Different Counting Method Suggests U.S. Ship Logjam Is Longer Than Ever

The number of container ships headed for the busiest U.S. port complex has risen to close to 100 under a new counting method, underscoring the magnitude of the economy-restraining logjam that the Biden administration is trying to help alleviate.

The backup outside the adjacent ports of Los Angeles and Long Beach, California, involves 96 container carriers, up from 86 on Nov. 16, when a new queuing system took effect and dozens of arriving ships stayed outside the official area to be counted, according to the Marine Exchange of Southern California. The revised measure released late Friday includes those eastbound vessels farther out in the Pacific.

Just when it looked like the bottleneck was easing — the previous official tally was 41 ships in the queue as of Thursday — the latest numbers confirm that the most visible symbol of the U.S.’s overwhelmed supply chains is still likely months away from being cleared. The average wait for ships was 20.8 days as of Friday, almost a week longer than a month ago, according to the L.A.’s Wabtec Port Optimizer.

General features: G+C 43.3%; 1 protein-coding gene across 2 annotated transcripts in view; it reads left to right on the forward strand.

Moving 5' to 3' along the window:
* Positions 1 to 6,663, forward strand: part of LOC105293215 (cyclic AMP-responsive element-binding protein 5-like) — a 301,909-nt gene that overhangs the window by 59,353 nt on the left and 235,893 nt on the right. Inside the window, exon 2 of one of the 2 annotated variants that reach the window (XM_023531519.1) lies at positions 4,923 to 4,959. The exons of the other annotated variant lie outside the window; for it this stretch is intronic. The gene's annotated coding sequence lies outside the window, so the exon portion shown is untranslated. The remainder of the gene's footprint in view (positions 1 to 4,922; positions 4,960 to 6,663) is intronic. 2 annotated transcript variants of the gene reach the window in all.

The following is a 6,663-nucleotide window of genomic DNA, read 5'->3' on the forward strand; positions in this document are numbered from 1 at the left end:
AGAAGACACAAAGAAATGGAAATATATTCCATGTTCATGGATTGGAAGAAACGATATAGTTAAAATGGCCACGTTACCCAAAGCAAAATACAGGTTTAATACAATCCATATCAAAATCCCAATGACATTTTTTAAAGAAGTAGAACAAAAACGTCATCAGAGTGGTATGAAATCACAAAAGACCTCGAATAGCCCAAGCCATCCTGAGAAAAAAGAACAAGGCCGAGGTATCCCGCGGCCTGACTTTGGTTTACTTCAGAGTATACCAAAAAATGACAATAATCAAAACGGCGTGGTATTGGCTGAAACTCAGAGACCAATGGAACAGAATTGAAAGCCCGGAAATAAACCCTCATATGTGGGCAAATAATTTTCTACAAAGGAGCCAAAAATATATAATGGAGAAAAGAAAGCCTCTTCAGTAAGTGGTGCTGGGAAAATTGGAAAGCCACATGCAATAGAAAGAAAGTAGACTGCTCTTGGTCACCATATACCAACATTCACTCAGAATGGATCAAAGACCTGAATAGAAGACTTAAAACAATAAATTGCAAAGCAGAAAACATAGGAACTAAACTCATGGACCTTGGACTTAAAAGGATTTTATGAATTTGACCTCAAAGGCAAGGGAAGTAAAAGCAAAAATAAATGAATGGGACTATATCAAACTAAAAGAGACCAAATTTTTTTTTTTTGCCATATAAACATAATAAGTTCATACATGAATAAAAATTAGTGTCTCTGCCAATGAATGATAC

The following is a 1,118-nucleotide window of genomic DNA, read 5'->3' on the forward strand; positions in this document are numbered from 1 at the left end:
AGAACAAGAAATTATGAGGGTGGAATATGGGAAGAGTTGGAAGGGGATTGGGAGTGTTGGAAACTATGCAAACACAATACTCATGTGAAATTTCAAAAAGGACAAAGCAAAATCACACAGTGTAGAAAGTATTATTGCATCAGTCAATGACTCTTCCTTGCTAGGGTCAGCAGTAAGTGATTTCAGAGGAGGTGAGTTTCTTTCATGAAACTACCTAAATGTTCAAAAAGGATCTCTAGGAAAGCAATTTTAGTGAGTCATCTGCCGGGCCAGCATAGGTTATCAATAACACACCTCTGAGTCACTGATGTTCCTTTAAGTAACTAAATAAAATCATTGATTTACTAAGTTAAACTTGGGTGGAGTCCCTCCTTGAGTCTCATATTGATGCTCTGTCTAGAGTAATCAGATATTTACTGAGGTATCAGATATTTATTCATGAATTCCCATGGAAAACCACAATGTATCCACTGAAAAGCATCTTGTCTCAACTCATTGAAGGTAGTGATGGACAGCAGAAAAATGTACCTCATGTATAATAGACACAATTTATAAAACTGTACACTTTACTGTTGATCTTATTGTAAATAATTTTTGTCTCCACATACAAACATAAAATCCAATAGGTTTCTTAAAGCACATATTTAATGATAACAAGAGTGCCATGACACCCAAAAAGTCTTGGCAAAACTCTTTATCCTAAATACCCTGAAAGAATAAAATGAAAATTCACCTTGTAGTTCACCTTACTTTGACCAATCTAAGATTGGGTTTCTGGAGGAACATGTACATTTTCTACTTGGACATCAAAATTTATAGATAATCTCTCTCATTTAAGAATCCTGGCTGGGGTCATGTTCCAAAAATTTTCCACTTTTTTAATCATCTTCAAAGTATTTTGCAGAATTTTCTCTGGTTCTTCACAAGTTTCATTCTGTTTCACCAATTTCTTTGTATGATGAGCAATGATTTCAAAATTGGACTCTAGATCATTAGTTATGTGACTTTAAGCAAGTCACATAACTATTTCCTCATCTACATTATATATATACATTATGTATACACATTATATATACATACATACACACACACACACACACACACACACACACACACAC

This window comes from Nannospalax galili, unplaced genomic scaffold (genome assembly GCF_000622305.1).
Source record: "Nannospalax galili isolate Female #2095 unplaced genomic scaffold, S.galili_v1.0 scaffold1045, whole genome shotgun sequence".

Credit: Marine Exchange of Southern California

The revised way of counting ships bound for L.A.-Long Beach divides them into a couple categories: 40 vessels that are either anchored in designated spots plus those “loitering” within 40 miles of the ports, and another 56 outside that perimeter, many of which have slowed their speed on the voyage from Asia that typically takes at least two weeks. So the line has gotten longer both in number of ships and distance.

There’s little relief in sight. American importers typically book January orders well in advance to restock inventories before Chinese factories and ports reduce activity during the Lunar New Year holiday, which next year starts in early February.

The White House has focused its attention on working with the logistics industry to move the empty and full containers that have piled up near the port terminals, by encouraging longer hours for truckers and longshoremen and by backing incentives for timely pickup of goods lingering for days or weeks.

That effort to reduce so-called dwell times for containers in Southern California has had mixed results, with the number of boxes waiting zero to eight days dropping to 33,520 as of Dec. 2, from 39,671 a week earlier, according to the L.A. port’s figures. Still, the number waiting nine days or longer rose to 21,278, from 18,170 a week earlier.

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